• Report vote tally totals using multiple forms of communication (redundant communication). For example, electronic vote tally submissions should be confirmed with a follow-up call or text.
  • Recover

    • If the electronic system is compromised, implement hand-count procedures.
  • Vendor Considerations

    In many cases, the machines used to tally results will have been provided by vendors who will be involved in the maintenance of those machines. A compromise at this level could cause vote totals to be calculated incorrectly, compromising public trust in the election even if the correct totals are eventually reported.

    See General Vendor Recommendations 1-8 at the bottom of Technical Recommendations section  for best practices that apply to working with vendors and mitigating potential vulnerabilities. Additional contract specific recommendations are also provided in Appendix 1: Vendor Selection and Maintenance.

Election Night Reporting (ENR)

Election night reporting (ENR) consists of the systems and processes for aggregating and communicating the unofficial election results to the public and media after polls close, usually via a website. Counties and states may also report election night results via social media—please see the Internal and Public-facing Communications section for best practice in securing social media accounts. ENR setups vary by state across three principal dimensions defined below:

  • How ENR relates to the vote tallying process. ENR can be closely linked to the vote tallying process (e.g., a state’s non-public vote tallying system might automatically submit results to the state’s public ENR website), or can be run separately and in addition to the tallying process.
  • Whether ENR is run by the state, counties, or a combination of both. Most states run ENR centrally, with counties (or in some cases municipalities) submitting results to the state via a centralized ENR system. In some of these cases, the counties run separate, additional ENR systems (e.g., to provide further granularity on results). In a small number of states, ENR is managed at the county (or municipality) level.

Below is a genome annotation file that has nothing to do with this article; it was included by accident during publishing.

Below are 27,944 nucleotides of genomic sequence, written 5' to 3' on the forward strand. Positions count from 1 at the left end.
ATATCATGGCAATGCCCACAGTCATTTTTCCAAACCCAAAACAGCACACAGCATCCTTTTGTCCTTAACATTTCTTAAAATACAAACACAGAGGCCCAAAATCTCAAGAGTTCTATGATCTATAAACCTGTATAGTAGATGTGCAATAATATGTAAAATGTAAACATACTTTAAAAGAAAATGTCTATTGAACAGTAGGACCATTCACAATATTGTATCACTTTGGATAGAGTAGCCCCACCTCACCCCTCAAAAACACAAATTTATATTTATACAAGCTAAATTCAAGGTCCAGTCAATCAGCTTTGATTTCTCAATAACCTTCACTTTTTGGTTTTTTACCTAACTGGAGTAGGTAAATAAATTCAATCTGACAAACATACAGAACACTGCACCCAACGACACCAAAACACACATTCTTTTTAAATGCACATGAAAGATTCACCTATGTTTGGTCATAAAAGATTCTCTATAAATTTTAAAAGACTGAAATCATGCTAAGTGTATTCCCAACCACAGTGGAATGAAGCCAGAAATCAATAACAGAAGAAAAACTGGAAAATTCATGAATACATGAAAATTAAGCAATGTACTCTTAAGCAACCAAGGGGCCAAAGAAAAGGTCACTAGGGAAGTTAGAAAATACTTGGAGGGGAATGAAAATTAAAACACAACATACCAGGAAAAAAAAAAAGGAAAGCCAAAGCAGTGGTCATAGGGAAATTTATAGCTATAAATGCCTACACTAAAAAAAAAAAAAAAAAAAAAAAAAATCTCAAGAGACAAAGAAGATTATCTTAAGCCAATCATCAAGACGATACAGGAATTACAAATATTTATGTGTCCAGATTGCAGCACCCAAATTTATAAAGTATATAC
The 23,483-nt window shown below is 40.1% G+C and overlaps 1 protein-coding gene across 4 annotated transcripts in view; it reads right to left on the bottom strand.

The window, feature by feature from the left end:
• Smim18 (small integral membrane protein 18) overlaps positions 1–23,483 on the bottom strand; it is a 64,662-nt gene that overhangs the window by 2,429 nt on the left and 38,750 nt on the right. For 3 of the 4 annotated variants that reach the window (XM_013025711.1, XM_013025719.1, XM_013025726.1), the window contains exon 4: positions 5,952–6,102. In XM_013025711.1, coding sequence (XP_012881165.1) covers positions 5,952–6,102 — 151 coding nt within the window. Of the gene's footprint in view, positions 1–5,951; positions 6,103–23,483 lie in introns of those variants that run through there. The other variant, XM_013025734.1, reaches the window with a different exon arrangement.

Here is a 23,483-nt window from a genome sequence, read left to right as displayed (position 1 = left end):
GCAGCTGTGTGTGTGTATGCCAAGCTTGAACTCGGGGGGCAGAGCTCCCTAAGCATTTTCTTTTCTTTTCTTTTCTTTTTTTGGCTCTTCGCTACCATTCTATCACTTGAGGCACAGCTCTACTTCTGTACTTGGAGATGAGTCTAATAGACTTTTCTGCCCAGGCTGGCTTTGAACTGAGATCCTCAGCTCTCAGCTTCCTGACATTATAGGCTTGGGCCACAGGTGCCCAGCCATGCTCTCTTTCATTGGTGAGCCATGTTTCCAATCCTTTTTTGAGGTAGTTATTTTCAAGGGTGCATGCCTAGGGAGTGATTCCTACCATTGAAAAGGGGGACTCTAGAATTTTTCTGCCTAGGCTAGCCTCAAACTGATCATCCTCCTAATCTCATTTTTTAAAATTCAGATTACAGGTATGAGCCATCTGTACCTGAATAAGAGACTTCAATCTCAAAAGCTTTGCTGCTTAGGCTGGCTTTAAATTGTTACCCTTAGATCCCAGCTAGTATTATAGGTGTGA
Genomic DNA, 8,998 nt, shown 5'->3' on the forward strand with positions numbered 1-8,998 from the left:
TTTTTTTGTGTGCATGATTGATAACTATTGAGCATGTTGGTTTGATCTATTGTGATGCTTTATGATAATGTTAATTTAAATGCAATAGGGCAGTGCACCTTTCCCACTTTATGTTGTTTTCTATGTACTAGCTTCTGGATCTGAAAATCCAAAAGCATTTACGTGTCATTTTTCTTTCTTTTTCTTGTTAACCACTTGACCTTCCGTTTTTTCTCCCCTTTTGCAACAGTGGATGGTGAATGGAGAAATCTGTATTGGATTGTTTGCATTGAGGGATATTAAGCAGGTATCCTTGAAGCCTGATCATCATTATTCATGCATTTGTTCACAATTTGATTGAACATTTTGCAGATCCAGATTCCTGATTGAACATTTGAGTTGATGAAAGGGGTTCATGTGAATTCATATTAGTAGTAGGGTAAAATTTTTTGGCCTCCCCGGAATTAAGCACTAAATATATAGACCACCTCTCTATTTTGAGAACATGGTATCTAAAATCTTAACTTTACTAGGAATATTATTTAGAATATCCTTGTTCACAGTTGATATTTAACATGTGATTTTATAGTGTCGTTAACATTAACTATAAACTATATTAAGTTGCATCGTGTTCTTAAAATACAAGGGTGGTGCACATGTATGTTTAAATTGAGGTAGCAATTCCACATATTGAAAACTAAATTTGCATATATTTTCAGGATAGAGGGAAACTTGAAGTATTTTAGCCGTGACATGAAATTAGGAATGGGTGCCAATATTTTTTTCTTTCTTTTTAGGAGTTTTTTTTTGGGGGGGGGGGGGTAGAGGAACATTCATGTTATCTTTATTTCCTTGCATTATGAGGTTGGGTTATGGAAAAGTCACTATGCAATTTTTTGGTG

• Who builds/maintains the ENR system. Regardless of whether ENR is run at the state or county level, ENR systems can be developed and managed in-house (by the state or county), developed by a vendor but managed in-house, or developed and run by a vendor.

KEY THREATS

Transmission: In a state-run ENR setup, counties submit their vote reports to the centralized system provided by the state. A configuration error could make this transmission vulnerable to “man-in-the-middle” attacks, where adversaries manipulate vote reports before they are received by the state.

Manipulation of ENR systems: Configuration errors can leave ENR systems vulnerable to exploits or unauthorized access, allowing adversaries to manipulate the vote counts after they have been received in the (state or county) ENR system.

Denial of service: In a state-run ENR set-up, a DoS attack on the transmission of ENR results can lead to a lack of results being reported for one or more counties. In addition, attackers can conduct DoS attacks on the public-facing ENR website, making result reporting unavailable to the public/media altogether during election night.

Website spoofing: Attackers could redirect public inquiries to a spoofed website, which pretends to be the official ENR system but in reality is controlled by a malicious actor. For example, this could be used in disinformation campaigns to depress voter turnout by saying an election has already been called.

 

Recommended Actions:

Our recommendations should be implemented by the county, state, or external vendor, as appropriate.

  • Identify

    • Identify which offices need access to the ENR site or other medium through which they report and consolidate results.
  • Protect

    • Require strong passwords and implement two-factor authentication. This should apply to everyone who can access the ENR system.
    • Secure transmission channels. Require users to authenticate themselves when adding result information and restrict the results they are able to change to only what is within their purview. Ensure all network traffic is secure (e.g., enable SSL on a web-based portal.)